First climate action Bill passed by Dáil, Seanad is ‘statement of intent’ - Eamon Ryan

€500m fund established to invest in projects to reduce greenhouse gas emissions over next decade

The first piece of legislation in the new Government’s arsenal to de-carbonise the economy has been passed by the Dáil and Seanad.

The legislation establishes a €500 million fund for innovative climate action projects over the next decade.

The money has been re-directed from the National Oil Reserve, a levy of 2 cent a litre imposed for some years on fossil fuels.

Every year €50 million will be invested in initiatives that seek to reduce greenhouse gas emissions, increase the production of renewable energy, improve energy efficiency, and support projects and initiatives in regions and sectors affected by the transition to a low-carbon economy.


Minister for Climate Action Eamon Ryan steered the National Oil Reserves Agency (Amendment) and Provision of Central Treasury Services Bill through the Dáil and Seanad.

He said of the Bill that “this is the Government setting out a statement of intent for the next five to 10 years”.

The fund was “an opportunity for innovation and for every region of the State to come forward with ambitious climate action projects”.

A last minute amendment introduced in the Seanad brought the Bill back to the Dáil, which had passed it last week.

The amendment ensures money can be allocated to projects including the Bord na Móna peatlands rehabilitation scheme.

In the Dáil debate Fianna Fáil TD Barry Cowen, in his first contribution since he was sacked as minister for agriculture, welcomed the amendment but asked if it now meant that €20 million a year over the next four years would not now be taken from the public service obligation (PSO) for peatland improvements.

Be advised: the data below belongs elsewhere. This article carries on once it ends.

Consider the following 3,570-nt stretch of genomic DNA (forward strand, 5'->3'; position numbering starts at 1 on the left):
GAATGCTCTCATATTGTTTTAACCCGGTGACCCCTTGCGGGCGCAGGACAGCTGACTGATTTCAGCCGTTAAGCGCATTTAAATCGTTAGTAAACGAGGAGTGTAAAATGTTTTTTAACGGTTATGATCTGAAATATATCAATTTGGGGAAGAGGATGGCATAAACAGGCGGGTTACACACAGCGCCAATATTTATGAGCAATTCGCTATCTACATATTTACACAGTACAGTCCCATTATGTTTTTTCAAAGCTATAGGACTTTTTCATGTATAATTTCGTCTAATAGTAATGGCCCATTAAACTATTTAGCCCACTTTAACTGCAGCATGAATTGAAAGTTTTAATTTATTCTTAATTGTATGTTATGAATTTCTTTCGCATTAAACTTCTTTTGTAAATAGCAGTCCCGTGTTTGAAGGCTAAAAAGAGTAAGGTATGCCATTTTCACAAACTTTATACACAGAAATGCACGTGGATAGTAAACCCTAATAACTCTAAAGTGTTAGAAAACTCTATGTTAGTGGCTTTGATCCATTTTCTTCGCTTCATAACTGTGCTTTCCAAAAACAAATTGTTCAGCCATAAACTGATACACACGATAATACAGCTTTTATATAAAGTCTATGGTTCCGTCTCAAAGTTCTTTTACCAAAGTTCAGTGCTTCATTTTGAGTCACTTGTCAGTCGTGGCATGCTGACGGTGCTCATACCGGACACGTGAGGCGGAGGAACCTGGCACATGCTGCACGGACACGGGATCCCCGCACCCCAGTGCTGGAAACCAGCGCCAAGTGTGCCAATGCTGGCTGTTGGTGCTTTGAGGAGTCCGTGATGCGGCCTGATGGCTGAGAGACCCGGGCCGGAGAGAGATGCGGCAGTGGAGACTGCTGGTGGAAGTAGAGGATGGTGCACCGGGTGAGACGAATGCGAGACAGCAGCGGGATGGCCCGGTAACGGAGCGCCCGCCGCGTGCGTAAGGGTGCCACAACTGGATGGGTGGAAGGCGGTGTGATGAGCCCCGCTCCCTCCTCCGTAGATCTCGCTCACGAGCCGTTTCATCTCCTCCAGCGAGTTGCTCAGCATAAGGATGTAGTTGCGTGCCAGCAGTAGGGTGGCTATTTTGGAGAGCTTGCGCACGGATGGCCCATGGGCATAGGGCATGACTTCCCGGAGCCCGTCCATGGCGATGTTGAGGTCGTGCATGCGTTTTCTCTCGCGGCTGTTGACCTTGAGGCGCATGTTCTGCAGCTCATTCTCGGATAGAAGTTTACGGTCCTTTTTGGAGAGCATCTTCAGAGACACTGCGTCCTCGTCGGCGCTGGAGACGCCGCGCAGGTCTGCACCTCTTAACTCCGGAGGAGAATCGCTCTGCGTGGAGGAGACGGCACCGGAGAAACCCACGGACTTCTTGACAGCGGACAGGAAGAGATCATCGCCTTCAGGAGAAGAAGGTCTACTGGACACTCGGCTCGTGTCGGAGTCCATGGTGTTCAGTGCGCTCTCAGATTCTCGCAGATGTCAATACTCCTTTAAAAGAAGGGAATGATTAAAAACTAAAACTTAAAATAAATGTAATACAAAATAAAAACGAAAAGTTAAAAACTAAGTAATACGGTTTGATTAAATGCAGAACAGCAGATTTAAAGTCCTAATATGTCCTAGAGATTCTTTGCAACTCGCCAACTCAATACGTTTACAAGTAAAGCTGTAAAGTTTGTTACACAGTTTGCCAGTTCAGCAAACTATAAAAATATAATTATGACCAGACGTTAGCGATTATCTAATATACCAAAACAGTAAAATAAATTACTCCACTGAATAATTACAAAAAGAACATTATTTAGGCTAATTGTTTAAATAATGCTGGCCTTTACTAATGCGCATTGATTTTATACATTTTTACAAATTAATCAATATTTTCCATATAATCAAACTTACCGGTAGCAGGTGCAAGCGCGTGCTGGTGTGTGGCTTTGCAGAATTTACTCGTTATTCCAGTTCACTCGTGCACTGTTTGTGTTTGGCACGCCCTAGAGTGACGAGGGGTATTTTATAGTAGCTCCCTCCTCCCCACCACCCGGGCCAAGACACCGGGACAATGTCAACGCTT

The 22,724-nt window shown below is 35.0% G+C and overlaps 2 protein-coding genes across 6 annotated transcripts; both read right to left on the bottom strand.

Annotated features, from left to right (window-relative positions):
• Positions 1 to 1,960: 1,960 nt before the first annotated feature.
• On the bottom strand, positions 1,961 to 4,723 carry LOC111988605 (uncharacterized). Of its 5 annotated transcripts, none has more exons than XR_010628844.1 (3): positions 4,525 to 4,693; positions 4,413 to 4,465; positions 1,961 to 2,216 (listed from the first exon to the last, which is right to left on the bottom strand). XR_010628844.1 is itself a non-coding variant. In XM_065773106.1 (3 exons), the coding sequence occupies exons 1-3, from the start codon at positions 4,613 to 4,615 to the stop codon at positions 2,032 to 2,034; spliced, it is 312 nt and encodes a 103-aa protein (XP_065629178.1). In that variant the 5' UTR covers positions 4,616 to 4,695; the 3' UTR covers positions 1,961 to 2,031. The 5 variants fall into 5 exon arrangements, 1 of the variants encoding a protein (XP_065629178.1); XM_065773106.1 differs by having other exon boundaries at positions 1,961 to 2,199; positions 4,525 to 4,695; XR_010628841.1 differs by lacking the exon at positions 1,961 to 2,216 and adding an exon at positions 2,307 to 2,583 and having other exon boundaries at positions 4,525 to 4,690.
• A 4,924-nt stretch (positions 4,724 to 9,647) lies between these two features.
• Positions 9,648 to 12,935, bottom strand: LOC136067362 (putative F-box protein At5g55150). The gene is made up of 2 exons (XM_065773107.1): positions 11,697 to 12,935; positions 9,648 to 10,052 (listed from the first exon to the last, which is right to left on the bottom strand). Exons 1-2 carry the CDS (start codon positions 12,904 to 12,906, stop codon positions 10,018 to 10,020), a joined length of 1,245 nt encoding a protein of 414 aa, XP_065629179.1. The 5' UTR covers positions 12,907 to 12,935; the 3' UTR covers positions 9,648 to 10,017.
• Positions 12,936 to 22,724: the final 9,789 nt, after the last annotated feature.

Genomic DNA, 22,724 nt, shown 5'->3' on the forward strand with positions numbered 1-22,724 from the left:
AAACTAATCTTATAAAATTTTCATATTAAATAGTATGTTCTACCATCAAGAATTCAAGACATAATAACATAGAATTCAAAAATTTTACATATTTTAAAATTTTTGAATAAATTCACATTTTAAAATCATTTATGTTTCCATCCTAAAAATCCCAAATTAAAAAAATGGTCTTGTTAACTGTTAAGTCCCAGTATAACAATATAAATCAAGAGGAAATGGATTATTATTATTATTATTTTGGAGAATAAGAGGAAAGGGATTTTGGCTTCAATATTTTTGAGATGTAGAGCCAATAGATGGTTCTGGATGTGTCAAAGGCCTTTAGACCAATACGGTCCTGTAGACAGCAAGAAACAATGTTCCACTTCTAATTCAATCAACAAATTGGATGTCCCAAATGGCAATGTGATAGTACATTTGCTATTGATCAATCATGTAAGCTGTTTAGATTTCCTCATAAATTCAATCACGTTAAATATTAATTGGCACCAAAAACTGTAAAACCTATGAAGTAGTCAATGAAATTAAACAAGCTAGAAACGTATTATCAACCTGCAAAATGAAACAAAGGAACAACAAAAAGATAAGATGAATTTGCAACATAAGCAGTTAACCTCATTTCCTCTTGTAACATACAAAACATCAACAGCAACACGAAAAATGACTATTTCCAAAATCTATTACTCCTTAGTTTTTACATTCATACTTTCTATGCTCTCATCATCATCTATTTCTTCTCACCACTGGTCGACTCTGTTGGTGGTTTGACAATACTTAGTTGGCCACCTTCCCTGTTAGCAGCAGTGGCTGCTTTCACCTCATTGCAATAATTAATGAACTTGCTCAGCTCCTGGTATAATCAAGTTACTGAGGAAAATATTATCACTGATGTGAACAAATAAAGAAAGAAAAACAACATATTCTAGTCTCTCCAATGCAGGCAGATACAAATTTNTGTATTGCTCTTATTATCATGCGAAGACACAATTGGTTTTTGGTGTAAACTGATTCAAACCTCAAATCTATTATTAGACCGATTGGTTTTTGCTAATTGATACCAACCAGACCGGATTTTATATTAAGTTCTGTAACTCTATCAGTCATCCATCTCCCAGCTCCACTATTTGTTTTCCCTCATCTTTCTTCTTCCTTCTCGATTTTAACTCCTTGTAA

He said the just transition programme had to accommodate the areas most affected by actions to deliver climate action. Nowhere had been more affected by climate action decisions that Bord na Móna workers.

The Minister told him the funding of the bog rehabilitation through the PSO, “fell foul” of advice from the Attorney General and it would not be possible under EU law. But “the just transition approach will be developed for the entire midlands region,” affected by the move away from the use of peat.

Mr Ryan said a “call for applications will open as soon as possible” after August 1st when the Act is expected to come into effect.

Some projects have already been funded on interim basis including €10 million for the ESB’s charging network for electric cars; the local authority public lighting energy efficiency project (€17.5 million); hybrid rail cars for Irish Rail (€15 million) and €1.37 million to increase efficiency in the road haulage sector.

In the Seanad Fianna Fáil Senator Mary Fitzpatrick said she wanted the funds used for projects to address congestion as Dublin is "sixth most congested city in Europe," taking " an enormous toll" on people's lives.

Independent Senator Alice Mary Higgins warned that as companies left the oil and gas sector they would leave "massive" clean-up costs for the taxpayer.

Analysis from the US estimated that 250 firms might go broke there before the end of the year. “Just one of them could cost $40 million (€34.5 million) for a clean-up operation.”

Independent Michael Fitzmaurice said, "I worry that the Minister will cripple the people who do not have public transport and who have the small farms in the rural areas, with a massive €100 a tonne" charge.

Independent Danny Healy-Rae said he was “very disappointed, hurt and angry” that they were discussing a Bill “that will put a levy and more charges on farmers and people in rural Ireland”.

But the Minister insisted that “no additional burden is being put on anyone”.

This Bill is taking money already collected and “redirecting it specifically into the energy sector, which would most benefit rural Ireland, where these new businesses will be located”.

Marie O'Halloran

Marie O'Halloran

Marie O'Halloran is Parliamentary Correspondent of The Irish Times